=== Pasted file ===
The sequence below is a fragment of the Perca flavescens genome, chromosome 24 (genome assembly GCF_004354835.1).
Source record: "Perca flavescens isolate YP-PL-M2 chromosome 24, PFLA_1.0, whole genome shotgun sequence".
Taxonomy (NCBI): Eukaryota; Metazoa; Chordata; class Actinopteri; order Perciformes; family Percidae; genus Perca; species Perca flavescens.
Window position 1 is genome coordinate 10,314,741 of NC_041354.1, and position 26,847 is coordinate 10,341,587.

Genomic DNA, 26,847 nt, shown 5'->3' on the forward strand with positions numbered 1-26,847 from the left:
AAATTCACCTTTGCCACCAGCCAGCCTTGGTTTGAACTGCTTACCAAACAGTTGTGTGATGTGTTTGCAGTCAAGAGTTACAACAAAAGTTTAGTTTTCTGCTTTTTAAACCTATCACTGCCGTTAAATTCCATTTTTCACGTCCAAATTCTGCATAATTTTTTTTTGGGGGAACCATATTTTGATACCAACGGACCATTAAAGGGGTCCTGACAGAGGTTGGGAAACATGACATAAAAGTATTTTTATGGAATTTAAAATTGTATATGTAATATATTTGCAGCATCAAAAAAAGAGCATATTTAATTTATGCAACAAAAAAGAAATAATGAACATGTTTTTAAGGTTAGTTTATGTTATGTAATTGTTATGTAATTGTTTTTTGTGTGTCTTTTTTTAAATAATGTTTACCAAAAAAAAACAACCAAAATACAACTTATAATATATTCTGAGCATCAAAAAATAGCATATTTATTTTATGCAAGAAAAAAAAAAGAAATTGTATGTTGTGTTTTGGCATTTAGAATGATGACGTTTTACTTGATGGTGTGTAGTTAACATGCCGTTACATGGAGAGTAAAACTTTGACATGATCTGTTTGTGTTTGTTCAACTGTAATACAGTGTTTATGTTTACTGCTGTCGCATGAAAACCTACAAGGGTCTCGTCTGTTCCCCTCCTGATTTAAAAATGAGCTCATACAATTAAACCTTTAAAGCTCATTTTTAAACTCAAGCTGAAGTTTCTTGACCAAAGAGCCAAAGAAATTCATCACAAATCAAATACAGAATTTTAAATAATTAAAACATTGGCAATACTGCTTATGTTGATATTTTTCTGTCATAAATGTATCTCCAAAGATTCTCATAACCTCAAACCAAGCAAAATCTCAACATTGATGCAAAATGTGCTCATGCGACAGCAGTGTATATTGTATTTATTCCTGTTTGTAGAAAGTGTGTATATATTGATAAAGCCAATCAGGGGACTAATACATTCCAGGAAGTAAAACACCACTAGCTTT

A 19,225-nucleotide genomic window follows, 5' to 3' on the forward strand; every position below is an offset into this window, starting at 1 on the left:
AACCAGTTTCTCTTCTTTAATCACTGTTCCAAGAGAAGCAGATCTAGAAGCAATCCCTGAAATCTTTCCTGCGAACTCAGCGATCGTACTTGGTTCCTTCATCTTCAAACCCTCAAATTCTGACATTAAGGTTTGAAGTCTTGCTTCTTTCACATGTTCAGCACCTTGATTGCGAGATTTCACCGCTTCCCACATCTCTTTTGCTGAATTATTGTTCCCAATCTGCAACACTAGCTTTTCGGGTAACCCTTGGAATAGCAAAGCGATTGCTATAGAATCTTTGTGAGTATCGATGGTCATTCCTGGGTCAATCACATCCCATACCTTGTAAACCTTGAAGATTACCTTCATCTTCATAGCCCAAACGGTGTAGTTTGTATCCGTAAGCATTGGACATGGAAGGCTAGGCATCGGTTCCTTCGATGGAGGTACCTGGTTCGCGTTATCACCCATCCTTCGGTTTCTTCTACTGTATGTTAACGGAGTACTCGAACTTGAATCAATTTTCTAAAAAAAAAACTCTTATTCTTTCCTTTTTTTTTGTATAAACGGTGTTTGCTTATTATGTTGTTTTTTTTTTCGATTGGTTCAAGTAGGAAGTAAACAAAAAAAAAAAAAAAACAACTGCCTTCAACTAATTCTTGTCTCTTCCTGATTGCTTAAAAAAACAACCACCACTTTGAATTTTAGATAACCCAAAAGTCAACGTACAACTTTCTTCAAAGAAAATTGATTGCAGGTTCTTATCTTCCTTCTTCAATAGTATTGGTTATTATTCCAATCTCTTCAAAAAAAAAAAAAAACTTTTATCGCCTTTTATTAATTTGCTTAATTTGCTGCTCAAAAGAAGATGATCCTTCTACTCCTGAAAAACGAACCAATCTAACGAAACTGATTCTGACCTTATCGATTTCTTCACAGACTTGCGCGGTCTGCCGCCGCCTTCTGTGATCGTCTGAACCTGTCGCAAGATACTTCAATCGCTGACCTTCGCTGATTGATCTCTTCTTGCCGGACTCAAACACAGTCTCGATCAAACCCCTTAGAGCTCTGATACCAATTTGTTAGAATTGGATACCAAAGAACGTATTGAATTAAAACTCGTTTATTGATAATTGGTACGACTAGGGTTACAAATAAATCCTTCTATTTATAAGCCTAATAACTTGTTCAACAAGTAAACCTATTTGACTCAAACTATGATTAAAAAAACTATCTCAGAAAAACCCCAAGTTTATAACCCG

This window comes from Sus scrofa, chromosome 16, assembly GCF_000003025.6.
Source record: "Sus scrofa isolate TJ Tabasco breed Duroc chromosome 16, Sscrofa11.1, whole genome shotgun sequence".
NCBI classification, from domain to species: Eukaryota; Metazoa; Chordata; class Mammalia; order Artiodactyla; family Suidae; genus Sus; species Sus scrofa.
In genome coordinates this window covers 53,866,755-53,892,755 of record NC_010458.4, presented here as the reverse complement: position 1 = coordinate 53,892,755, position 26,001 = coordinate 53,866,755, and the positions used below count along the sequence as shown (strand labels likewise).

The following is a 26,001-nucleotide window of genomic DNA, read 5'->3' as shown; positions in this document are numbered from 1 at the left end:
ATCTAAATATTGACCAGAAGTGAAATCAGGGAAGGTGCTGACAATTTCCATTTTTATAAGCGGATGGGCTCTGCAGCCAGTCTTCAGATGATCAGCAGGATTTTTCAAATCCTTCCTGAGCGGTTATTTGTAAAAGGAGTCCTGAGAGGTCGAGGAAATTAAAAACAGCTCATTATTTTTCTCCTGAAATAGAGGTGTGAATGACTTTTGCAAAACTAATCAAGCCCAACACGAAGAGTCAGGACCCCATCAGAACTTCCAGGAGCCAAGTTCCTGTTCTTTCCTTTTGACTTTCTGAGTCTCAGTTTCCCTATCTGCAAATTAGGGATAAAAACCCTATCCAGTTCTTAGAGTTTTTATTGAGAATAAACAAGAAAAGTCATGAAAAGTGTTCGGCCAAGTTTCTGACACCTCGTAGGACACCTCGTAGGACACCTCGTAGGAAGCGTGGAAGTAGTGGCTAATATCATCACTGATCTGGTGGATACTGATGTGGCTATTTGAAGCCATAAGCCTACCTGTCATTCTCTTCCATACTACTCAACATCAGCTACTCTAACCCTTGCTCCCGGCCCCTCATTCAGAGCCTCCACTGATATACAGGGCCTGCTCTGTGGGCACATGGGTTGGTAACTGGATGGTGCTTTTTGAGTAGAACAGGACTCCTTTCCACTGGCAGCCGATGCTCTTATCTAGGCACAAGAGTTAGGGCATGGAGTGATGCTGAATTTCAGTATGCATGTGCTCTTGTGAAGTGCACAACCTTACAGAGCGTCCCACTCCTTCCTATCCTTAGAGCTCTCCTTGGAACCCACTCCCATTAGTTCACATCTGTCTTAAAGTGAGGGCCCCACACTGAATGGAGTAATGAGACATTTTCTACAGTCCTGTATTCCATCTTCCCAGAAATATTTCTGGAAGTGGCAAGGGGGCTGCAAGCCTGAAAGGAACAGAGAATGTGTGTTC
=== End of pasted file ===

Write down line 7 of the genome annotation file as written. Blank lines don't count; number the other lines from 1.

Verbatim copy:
A 19,225-nucleotide genomic window follows, 5' to 3' on the forward strand; every position below is an offset into this window, starting at 1 on the left: